I think the electronic way has helped. With this way of communicating, everyone's in the loop. And it's more difficult for people to talk over each other. You have to listen, and so I think people's voices also got heard a lot more.
Picking the right battles
A crisis like Covid-19 carries with it the greater likelihood of a clash of heads between different parts of civil society and this means that leaders need to know how to pick their battles.
“I'm a social activist. A good fight is something that really turns me on because I fight for good and I fight, more importantly, for people who have no voice and access to fairness and justice,” says Appelbaum.
She talks about her fight with a social media giant on behalf of a child. “I can't tell you what the outcome was, but I think, if you see that the responsibility that they are beginning to take in the world, it is definitely taking a grip,” she says.
She adds that women bring a moral compass to the table “and we bring it with generosity”.
“Boards that don't include women – who bring a stabilising and balancing of values in life – just aren't really thinking about the future,” she says.
Own your failures, not just your successes. Women have a special gut feel and if you rely on that and you look back on decisions you made from the beginning, you will find that it's an almost instant 'aha moment' that you know men just don't have.
The role of mentoring
Finally, our panellists share their views on mentoring and the advice they give aspiring leaders. “My interaction always follows what the mentee is looking for,” says Kunene. “Sometimes all that they are looking for is the 'how to'. Sometimes it's the very small things and it's about owning your journey and that's usually my standard advice. There is no one who makes your career, you make it yourself. You should always be ready when the opportunity happens.”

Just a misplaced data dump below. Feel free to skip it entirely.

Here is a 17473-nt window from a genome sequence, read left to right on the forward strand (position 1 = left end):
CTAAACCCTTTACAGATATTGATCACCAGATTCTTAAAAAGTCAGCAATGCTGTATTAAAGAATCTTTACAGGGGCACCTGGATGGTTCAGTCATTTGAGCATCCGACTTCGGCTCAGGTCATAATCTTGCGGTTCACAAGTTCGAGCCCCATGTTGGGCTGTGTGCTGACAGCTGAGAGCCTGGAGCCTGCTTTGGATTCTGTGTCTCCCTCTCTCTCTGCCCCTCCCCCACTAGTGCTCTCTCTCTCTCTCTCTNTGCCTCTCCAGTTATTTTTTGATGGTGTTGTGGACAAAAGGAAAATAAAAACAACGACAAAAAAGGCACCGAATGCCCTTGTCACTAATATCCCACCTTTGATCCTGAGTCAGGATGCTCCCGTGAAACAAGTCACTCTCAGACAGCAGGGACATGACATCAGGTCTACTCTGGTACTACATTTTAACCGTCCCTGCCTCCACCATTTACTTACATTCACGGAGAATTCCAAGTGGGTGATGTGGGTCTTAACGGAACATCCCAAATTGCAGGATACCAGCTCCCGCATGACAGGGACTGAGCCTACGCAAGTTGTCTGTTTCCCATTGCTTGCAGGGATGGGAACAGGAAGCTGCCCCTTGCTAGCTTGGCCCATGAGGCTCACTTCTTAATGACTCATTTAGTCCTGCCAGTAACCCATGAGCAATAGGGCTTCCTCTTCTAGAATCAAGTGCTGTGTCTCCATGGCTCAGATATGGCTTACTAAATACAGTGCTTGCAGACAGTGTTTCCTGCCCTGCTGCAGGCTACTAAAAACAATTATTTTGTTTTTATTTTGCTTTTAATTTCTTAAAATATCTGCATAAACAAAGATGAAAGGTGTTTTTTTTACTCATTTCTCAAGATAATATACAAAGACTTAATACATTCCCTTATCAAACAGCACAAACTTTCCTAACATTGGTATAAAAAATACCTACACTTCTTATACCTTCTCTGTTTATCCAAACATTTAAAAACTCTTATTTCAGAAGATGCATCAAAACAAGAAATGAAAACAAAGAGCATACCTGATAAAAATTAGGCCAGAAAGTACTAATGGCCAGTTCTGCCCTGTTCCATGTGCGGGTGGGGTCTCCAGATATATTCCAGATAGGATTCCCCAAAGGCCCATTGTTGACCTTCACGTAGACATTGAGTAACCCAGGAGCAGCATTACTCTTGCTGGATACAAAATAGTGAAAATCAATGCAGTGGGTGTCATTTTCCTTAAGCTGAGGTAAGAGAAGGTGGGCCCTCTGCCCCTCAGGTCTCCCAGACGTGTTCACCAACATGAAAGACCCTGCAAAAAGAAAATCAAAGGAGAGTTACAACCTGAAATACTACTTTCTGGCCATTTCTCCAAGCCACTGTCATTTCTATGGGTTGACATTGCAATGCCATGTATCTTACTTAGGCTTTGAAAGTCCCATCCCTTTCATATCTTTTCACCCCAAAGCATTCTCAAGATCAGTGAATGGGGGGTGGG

Appelbaum likes to keep her advice sweet and short, focusing on values: “We can all do well but if we can do good, that is one of the most important things that you can do.”
Van der Walt says women need a combination of support for each other and of backing themselves. “For us as more established women, we need to use each other as sounding boards,” she says. “And then for younger women, [my advice is that] you need to do the work, you need to make sure that you know your facts, and then you need to back yourself.”
Finally, there’s a responsibility to be a voice for those without it. “If you have a seat at the table, you need to speak up not just in terms of the role that you've got but also for minority groups that don't have a seat at the table. You need to make sure that you raise the awareness and that you open the doors for other people.”
About the author
Patrick writes and edits content for Investec Wealth & Investment, and Corporate and Institutional Banking, including editing the Daily View, Monthly View, and One Magazine - an online publication for Investec's Wealth clients. Patrick was a financial journalist for many years for publications such as Financial Mail, Finweek, and Business Report. He holds a BA and a PDM (Bus.Admin.) both from Wits University.